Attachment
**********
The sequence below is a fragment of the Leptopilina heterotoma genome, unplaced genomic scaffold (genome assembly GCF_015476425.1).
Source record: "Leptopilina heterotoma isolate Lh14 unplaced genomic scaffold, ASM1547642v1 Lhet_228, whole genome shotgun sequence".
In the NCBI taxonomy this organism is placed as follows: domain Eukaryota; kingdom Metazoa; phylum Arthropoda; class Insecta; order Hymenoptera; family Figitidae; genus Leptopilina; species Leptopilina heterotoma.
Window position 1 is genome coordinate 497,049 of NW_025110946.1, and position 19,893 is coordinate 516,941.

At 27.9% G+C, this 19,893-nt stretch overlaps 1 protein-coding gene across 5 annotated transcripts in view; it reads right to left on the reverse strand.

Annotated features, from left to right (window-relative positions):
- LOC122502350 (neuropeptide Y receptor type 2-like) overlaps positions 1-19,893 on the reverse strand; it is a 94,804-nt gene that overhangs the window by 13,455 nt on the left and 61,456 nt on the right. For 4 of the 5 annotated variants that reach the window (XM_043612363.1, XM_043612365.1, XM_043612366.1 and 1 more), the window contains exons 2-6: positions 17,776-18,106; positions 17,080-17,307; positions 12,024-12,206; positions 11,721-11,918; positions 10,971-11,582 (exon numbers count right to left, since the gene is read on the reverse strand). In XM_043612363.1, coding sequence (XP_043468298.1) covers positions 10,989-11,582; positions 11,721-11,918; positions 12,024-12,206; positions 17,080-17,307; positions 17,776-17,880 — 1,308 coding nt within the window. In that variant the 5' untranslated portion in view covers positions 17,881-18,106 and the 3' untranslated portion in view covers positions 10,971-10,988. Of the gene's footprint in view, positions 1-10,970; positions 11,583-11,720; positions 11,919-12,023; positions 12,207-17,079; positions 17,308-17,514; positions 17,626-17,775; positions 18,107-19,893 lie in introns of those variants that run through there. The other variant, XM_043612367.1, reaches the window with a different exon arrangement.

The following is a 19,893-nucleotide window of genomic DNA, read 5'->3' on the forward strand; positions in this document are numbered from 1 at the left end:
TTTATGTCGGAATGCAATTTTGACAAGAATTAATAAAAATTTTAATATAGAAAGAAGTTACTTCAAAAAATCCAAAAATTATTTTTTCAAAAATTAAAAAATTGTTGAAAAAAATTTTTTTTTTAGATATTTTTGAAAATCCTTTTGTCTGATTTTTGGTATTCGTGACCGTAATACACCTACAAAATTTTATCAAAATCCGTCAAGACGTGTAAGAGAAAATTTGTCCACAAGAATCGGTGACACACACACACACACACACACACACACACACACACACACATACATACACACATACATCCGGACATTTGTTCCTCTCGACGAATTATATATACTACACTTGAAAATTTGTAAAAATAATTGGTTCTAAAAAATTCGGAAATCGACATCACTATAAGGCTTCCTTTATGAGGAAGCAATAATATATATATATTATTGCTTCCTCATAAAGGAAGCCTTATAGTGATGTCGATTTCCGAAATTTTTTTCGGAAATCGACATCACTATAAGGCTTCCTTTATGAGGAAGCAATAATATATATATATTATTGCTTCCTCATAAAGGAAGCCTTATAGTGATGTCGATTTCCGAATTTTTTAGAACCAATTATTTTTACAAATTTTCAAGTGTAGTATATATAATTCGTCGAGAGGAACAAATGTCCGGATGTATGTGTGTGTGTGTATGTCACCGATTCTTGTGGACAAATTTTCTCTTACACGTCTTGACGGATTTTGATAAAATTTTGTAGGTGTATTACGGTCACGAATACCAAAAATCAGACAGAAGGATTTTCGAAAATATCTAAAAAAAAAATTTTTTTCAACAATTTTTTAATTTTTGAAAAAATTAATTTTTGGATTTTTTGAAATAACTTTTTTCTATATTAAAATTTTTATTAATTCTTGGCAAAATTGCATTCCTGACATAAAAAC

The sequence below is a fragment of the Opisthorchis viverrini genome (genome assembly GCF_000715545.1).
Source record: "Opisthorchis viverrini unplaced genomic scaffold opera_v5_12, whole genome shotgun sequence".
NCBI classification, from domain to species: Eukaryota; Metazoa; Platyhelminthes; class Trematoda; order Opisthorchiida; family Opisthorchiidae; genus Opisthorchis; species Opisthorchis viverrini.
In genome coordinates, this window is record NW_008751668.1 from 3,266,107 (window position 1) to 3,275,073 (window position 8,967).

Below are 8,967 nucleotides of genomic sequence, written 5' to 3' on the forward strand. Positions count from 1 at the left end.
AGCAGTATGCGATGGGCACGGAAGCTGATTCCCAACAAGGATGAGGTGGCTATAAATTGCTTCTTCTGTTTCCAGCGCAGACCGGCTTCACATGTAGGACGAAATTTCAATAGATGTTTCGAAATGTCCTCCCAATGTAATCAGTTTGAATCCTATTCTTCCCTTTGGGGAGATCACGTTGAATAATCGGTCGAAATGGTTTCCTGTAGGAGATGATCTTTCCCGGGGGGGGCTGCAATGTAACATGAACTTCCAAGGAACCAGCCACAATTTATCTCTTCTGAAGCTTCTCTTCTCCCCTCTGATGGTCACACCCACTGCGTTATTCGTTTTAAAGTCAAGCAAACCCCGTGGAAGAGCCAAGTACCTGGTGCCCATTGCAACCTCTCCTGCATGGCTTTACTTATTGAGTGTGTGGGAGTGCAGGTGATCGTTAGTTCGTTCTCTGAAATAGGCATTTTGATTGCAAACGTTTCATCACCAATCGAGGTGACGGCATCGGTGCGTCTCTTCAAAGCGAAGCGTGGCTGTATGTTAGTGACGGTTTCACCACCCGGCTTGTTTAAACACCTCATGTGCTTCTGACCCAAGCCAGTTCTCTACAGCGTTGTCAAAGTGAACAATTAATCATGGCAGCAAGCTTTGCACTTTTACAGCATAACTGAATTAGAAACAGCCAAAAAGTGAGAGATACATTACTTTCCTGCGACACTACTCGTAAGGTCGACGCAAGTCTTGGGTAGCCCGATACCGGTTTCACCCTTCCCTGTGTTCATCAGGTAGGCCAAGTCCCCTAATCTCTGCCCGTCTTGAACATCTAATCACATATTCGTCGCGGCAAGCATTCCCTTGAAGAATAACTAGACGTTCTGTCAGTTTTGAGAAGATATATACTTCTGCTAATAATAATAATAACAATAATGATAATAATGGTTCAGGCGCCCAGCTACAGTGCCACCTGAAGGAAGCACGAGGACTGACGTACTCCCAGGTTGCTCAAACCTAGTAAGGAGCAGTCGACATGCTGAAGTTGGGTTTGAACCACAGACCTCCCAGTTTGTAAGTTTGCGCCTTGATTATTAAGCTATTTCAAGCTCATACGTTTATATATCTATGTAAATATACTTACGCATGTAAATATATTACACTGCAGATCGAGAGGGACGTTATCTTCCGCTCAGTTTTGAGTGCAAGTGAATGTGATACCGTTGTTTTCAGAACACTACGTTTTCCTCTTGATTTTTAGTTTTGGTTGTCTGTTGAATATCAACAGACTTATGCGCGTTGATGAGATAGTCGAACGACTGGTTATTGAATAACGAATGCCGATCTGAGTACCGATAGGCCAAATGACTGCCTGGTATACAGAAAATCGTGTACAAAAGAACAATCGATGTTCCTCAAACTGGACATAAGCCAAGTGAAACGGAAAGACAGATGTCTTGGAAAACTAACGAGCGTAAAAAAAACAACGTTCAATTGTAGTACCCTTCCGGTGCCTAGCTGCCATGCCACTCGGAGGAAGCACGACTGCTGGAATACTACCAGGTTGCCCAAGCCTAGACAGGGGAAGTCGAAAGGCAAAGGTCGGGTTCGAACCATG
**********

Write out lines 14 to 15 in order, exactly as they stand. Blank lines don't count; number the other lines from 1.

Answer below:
Below are 8,967 nucleotides of genomic sequence, written 5' to 3' on the forward strand. Positions count from 1 at the left end.
AGCAGTATGCGATGGGCACGGAAGCTGATTCCCAACAAGGATGAGGTGGCTATAAATTGCTTCTTCTGTTTCCAGCGCAGACCGGCTTCACATGTAGGACGAAATTTCAATAGATGTTTCGAAATGTCCTCCCAATGTAATCAGTTTGAATCCTATTCTTCCCTTTGGGGAGATCACGTTGAATAATCGGTCGAAATGGTTTCCTGTAGGAGATGATCTTTCCCGGGGGGGGCTGCAATGTAACATGAACTTCCAAGGAACCAGCCACAATTTATCTCTTCTGAAGCTTCTCTTCTCCCCTCTGATGGTCACACCCACTGCGTTATTCGTTTTAAAGTCAAGCAAACCCCGTGGAAGAGCCAAGTACCTGGTGCCCATTGCAACCTCTCCTGCATGGCTTTACTTATTGAGTGTGTGGGAGTGCAGGTGATCGTTAGTTCGTTCTCTGAAATAGGCATTTTGATTGCAAACGTTTCATCACCAATCGAGGTGACGGCATCGGTGCGTCTCTTCAAAGCGAAGCGTGGCTGTATGTTAGTGACGGTTTCACCACCCGGCTTGTTTAAACACCTCATGTGCTTCTGACCCAAGCCAGTTCTCTACAGCGTTGTCAAAGTGAACAATTAATCATGGCAGCAAGCTTTGCACTTTTACAGCATAACTGAATTAGAAACAGCCAAAAAGTGAGAGATACATTACTTTCCTGCGACACTACTCGTAAGGTCGACGCAAGTCTTGGGTAGCCCGATACCGGTTTCACCCTTCCCTGTGTTCATCAGGTAGGCCAAGTCCCCTAATCTCTGCCCGTCTTGAACATCTAATCACATATTCGTCGCGGCAAGCATTCCCTTGAAGAATAACTAGACGTTCTGTCAGTTTTGAGAAGATATATACTTCTGCTAATAATAATAATAACAATAATGATAATAATGGTTCAGGCGCCCAGCTACAGTGCCACCTGAAGGAAGCACGAGGACTGACGTACTCCCAGGTTGCTCAAACCTAGTAAGGAGCAGTCGACATGCTGAAGTTGGGTTTGAACCACAGACCTCCCAGTTTGTAAGTTTGCGCCTTGATTATTAAGCTATTTCAAGCTCATACGTTTATATATCTATGTAAATATACTTACGCATGTAAATATATTACACTGCAGATCGAGAGGGACGTTATCTTCCGCTCAGTTTTGAGTGCAAGTGAATGTGATACCGTTGTTTTCAGAACACTACGTTTTCCTCTTGATTTTTAGTTTTGGTTGTCTGTTGAATATCAACAGACTTATGCGCGTTGATGAGATAGTCGAACGACTGGTTATTGAATAACGAATGCCGATCTGAGTACCGATAGGCCAAATGACTGCCTGGTATACAGAAAATCGTGTACAAAAGAACAATCGATGTTCCTCAAACTGGACATAAGCCAAGTGAAACGGAAAGACAGATGTCTTGGAAAACTAACGAGCGTAAAAAAAACAACGTTCAATTGTAGTACCCTTCCGGTGCCTAGCTGCCATGCCACTCGGAGGAAGCACGACTGCTGGAATACTACCAGGTTGCCCAAGCCTAGACAGGGGAAGTCGAAAGGCAAAGGTCGGGTTCGAACCATG